Sahay A.,Marine and Earth science Group | Chauhan P.,Marine and Earth science Group | Nagamani P.V.,Marine and Earth science Group | Sanwalani N.,Marine and Earth science Group | Dwivedi R.M.,Marine and Earth science Group
Indian Journal of Marine Sciences | Year: 2011

Backscattering of coastal waters of Arabian Sea off Veraval, Gujarat, India has been reported using Quasi Analytical Algorithm (QAA) inversion method. The same is compared with the in-situ measurements. Present study compares the backscattering coefficient retrieved from QAA with the measured values of backscattering at 470 and 700 nm. Retrieved backscattering coefficient using QAA lies between 0.0005-0.0047 m -1 at 470 nm and 0.00006-0.0040 m -1 at 700 nm. This is compared with the measured backscattering coefficients. Root mean square error (RMSE) has been computed, taking logarithm (to base 10) of the measured and modeled values. RMSE for 470 nm is 0.21 and for 700 nm is 0.23. Mean percentage error has also been computed which is 19.19% at 470 nm and 43.90% at 700 nm. Field measurements show that the QAA approach overestimates the backscattering coefficient at 470 nm and 700 nm (19.19% and 43.90% respectively) in the coastal waters of Gujarat. This is possibly due to the wavelength model used in the computation of backscattering at various wavelengths.


Singh S.K.,Marine and Earth science Group | Kulkarni A.V.,Marine and Earth science Group | Chaudhary B.S.,Kurukshetra University
Journal of Earth System Science | Year: 2011

Snow is a highly reflecting object found naturally on the Earth and its albedo is highly influenced by the amount and type of contamination. In the present study, two major types of contaminants (soil and coal) have been used to understand their effects on snow reflectance in the Himalayan region. These contaminants were used in two categories quantitatively - addition in large quantity and addition in small quantity. Snow reflectance data were collected between 350 and 2500 nm spectral ranges and binned at 10 nm interval by averaging. The experiment was designed to gather the field information in controlled conditions, and radiometric observations were collected. First derivative, band absorption depth, asymmetry, percentage change in reflectance and albedo in optical region were selected to identify and discriminate the type of contamination. Band absorption depth has shown a subtle increasing pattern for soil contamination, however, it was significant for small amounts of coal contamination. The absorption peak asymmetry was not significant for soil contamination but showed a nature towards left asymmetry for coal. The width of absorption feature at 1025 nm was not significant for both the contaminations. The percentage change in reflectance was quite high for small amount of coal contamination rather than soil contamination, however, a shift of peak was observed in soil-contaminated snow which was not present in coal contamination. The albedo drops exponentially for coal contamination rather than soil contamination. © Indian Academy of Sciences.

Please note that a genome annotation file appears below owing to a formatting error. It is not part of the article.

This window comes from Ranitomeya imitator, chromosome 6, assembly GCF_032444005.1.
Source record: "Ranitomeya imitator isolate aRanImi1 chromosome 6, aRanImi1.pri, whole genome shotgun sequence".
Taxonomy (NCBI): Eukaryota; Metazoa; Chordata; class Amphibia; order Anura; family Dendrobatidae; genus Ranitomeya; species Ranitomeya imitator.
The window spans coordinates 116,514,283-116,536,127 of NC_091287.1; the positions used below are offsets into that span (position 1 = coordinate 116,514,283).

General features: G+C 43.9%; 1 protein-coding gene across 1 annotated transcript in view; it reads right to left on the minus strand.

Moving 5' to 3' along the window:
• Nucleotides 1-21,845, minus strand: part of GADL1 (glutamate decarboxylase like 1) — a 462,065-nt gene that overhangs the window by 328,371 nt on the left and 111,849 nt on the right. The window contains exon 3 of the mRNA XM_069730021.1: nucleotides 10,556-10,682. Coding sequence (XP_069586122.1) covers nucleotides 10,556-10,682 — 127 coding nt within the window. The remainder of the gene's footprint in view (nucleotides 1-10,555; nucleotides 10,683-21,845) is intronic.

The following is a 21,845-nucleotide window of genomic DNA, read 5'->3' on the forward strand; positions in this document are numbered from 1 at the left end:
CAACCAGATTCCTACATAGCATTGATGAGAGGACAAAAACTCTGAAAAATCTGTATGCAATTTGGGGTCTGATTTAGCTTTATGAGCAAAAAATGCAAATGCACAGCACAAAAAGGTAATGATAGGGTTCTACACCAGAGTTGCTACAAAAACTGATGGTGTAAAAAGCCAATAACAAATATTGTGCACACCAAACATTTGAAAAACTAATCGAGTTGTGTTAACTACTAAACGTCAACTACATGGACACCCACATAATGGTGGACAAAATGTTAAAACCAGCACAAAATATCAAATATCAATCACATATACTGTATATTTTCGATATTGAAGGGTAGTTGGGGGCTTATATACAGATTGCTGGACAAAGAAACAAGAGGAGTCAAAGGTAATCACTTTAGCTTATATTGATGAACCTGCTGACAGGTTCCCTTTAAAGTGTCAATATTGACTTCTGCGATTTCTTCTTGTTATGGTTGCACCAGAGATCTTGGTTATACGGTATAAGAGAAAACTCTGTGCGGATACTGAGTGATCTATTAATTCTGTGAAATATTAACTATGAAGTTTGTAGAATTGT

Sarangi R.K.,Marine and Earth science Group
Marine Geodesy | Year: 2011

The daily and weekly averaged Indian Remote Sensing satellite IRS-P4 Ocean Color Monitor (OCM) derived chlorophyll images were generated and interpreted in terms of pretsunami, tsunami, and posttsunami periods in the Bay of Bengal and Andaman Sea. There has been observation of increase in chlorophyll concentration up to 5.0 mg/m3 in the tsunami-affected coastal waters. The high chlorophyll concentration lasted for about one week after the tsunami catastrophe. The standard deviation for different transects in the tsunami-affected water were plotted. The high chlorophyll has been observed for selected transects in the aftermath of the tsunami event in coastal regions, and offshore water has also shown increase in chlorophyll concentration (~1.0 mg/m3) in the Bay of Bengal. The analysis indicated that the tsunami waves might have displaced and spread the high chlorophyll coastal water towards offshore. NASA Moderate Resolution Imaging Spectroradiometer (MODIS) Aqua daytime sea surface temperature (SST) daily images were retrieved and displayed during December 21, 2004, to January 6, 2005, and indicated the cooling (0.5-1°C) in the Bay of Bengal around Tamil Nadu and Andhra coast. The National Oceanographic and Atmospheric Prediction-National Center for Environment Prediction (NOAA-NCEP) data for five weeks (December 9, 2004-January 12, 2005) were retrieved to study the SST variability trend in prior to MODIS data and indicated 0.5-1°C cooling of the Bay of Bengal water off Kakinada, Chennai, Cuddalore, and Nagapattinam region on December 26 and 28, 2004. © Taylor & Francis Group, LLC.


Sarangi R.K.,Marine and Earth science Group
Indian Journal of Marine Sciences | Year: 2011

Impact of three different cyclones on the Bay of Bengal water and its surface chlorophyll concentration has been studied in three different zones during October-December 2000 using 24 scenes of IRS-P4 Ocean Color Monitor (OCM). The chlorophyll concentration found to be increasing up to 5.0 mg/m 3 with effect of cyclones and hurricanes. The data has been correlated with Sea Surface Temperature (SST) and wind speed from NOAA-Pathfinder-5 and Quickscat scatterometer, respectively. There has been observation of 2-3°C decrease in SST with movement of cyclone. The wind speed has peaked up to 10-15 m/sec in the cyclonic zones.


Kulkarni A.V.,Marine and Earth science Group | Rathore B.P.,Marine and Earth science Group | Singh S.K.,Marine and Earth science Group | Ajai,Marine and Earth science Group
Annals of Glaciology | Year: 2010